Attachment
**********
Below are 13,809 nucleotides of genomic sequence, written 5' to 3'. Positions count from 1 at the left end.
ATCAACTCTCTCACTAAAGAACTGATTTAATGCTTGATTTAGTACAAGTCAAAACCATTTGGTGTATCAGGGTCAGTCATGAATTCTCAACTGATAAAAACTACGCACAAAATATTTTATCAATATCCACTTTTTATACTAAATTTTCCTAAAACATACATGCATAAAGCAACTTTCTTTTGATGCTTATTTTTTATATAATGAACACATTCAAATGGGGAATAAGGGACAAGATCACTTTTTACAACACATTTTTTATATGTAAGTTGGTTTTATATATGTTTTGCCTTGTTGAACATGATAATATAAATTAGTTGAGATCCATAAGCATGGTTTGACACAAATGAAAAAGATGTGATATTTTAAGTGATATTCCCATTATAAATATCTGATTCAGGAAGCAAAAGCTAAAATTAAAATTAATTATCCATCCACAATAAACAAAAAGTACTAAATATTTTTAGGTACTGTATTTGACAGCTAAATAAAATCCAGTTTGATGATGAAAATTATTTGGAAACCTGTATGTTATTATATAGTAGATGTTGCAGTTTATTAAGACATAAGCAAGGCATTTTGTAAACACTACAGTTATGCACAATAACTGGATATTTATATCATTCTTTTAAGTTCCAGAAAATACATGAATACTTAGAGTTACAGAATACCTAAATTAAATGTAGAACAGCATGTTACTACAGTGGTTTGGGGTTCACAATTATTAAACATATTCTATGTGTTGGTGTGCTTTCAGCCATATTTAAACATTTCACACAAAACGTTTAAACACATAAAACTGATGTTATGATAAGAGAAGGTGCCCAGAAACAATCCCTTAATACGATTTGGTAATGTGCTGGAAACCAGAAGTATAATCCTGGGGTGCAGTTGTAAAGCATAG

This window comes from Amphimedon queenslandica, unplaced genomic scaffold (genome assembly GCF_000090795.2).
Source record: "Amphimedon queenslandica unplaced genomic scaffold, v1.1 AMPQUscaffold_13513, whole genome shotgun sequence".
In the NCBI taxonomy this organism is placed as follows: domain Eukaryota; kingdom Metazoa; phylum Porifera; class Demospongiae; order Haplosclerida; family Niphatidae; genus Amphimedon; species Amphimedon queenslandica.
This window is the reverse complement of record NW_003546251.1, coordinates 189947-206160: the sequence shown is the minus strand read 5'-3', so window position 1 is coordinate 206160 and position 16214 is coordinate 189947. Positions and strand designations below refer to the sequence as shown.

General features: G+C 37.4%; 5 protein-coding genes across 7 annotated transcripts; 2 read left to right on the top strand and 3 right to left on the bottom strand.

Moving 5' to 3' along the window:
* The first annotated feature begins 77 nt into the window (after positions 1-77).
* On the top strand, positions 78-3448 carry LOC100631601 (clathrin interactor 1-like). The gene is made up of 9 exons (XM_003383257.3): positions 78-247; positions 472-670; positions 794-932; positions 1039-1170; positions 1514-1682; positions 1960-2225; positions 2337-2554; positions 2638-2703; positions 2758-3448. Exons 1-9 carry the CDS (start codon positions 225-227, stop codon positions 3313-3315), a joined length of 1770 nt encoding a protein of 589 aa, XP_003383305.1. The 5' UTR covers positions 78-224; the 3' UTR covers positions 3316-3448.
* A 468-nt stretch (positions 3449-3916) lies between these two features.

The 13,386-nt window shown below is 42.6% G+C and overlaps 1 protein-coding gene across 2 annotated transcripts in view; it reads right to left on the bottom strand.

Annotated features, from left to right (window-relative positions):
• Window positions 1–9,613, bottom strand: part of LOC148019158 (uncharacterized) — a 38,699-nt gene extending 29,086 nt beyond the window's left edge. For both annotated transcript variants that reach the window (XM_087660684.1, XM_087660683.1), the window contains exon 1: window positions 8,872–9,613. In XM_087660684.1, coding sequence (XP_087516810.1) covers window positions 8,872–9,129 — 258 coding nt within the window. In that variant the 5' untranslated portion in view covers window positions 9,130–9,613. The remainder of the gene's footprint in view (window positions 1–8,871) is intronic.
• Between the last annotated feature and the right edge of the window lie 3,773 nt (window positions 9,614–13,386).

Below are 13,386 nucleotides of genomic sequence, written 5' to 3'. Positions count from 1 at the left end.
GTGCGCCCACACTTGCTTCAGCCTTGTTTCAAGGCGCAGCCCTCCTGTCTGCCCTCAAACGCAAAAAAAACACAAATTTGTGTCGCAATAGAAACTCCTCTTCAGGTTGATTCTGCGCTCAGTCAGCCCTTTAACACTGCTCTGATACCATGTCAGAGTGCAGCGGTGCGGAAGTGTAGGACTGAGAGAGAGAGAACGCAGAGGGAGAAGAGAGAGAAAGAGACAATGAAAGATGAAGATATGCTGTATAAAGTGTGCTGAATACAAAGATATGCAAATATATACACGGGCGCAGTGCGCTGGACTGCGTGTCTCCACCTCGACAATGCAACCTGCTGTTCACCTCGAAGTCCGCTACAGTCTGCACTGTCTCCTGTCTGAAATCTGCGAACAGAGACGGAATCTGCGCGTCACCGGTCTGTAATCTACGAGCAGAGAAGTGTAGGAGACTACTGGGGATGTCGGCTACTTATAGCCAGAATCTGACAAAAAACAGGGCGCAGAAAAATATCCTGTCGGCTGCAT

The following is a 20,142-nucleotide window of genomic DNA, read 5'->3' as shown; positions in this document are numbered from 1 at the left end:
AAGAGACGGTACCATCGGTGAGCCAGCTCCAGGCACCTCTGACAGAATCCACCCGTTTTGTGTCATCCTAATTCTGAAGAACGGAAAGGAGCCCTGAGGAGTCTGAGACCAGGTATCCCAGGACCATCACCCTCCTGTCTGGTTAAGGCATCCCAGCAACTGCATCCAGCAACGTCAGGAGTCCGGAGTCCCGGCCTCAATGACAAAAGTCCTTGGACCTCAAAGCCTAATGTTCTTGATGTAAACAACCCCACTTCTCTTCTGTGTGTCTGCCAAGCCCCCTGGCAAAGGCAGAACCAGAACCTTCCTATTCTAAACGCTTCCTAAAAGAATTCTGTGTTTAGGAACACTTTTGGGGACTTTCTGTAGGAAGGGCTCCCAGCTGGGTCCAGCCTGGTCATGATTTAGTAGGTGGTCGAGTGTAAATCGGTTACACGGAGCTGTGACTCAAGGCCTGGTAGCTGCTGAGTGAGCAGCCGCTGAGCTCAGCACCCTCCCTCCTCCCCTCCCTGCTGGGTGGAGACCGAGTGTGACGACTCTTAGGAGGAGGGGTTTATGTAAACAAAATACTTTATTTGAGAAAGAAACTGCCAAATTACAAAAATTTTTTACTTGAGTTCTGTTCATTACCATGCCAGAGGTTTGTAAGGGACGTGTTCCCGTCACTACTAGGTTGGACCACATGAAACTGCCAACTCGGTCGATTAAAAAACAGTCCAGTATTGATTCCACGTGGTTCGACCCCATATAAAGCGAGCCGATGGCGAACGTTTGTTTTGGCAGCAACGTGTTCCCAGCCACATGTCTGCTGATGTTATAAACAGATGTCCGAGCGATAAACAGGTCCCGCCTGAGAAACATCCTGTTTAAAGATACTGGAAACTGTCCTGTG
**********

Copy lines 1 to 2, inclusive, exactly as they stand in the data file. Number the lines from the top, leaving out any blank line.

Below are 13,809 nucleotides of genomic sequence, written 5' to 3'. Positions count from 1 at the left end.
ATCAACTCTCTCACTAAAGAACTGATTTAATGCTTGATTTAGTACAAGTCAAAACCATTTGGTGTATCAGGGTCAGTCATGAATTCTCAACTGATAAAAACTACGCACAAAATATTTTATCAATATCCACTTTTTATACTAAATTTTCCTAAAACATACATGCATAAAGCAACTTTCTTTTGATGCTTATTTTTTATATAATGAACACATTCAAATGGGGAATAAGGGACAAGATCACTTTTTACAACACATTTTTTATATGTAAGTTGGTTTTATATATGTTTTGCCTTGTTGAACATGATAATATAAATTAGTTGAGATCCATAAGCATGGTTTGACACAAATGAAAAAGATGTGATATTTTAAGTGATATTCCCATTATAAATATCTGATTCAGGAAGCAAAAGCTAAAATTAAAATTAATTATCCATCCACAATAAACAAAAAGTACTAAATATTTTTAGGTACTGTATTTGACAGCTAAATAAAATCCAGTTTGATGATGAAAATTATTTGGAAACCTGTATGTTATTATATAGTAGATGTTGCAGTTTATTAAGACATAAGCAAGGCATTTTGTAAACACTACAGTTATGCACAATAACTGGATATTTATATCATTCTTTTAAGTTCCAGAAAATACATGAATACTTAGAGTTACAGAATACCTAAATTAAATGTAGAACAGCATGTTACTACAGTGGTTTGGGGTTCACAATTATTAAACATATTCTATGTGTTGGTGTGCTTTCAGCCATATTTAAACATTTCACACAAAACGTTTAAACACATAAAACTGATGTTATGATAAGAGAAGGTGCCCAGAAACAATCCCTTAATACGATTTGGTAATGTGCTGGAAACCAGAAGTATAATCCTGGGGTGCAGTTGTAAAGCATAG